16 SEP 2010
LONDON — Europe's main stock markets dropped on Wednesday in contrast to sharp gains in Tokyo after the Japanese government intervened to weaken the yen, aiding the country's exporters.
Markets also mulled an announcement by the European Union that it had taken steps to regulate high-risk trading instruments with new rules governing practices blamed for the global financial crisis.
London's FTSE 100 index of top shares fell 0.26 percent to 5,552.80 points in midday trade.
Frankfurt's DAX 30 slid 0.36 percent to 6,253.70 points and in Paris the CAC 40 index was down 0.48 percent to 3,756.37 points near the half-way mark.
The Stoxx 50 index of leading eurozone companies declined 0.49 percent to 2,792.87 points.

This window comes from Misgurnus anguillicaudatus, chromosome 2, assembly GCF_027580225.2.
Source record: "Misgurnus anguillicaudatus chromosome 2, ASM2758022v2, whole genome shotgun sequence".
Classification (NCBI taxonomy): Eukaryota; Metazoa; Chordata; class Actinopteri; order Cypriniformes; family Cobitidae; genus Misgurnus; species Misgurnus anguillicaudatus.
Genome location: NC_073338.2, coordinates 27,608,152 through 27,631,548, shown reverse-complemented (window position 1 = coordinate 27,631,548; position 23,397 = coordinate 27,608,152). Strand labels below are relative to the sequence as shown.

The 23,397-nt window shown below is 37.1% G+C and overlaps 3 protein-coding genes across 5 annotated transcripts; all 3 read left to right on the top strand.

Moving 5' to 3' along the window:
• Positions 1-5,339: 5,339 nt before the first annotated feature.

The European Commission proposed new rules aimed at bringing more transparency to over-the-counter (OTC) derivatives and the practice of "short-selling" securities in an effort to tame financial markets.
"No financial market can afford to remain a Wild West territory," said EU financial services commissioner Michel Barnier, warning that OTC derivatives have a "big impact" on the prices of products ranging from mortgages to food.
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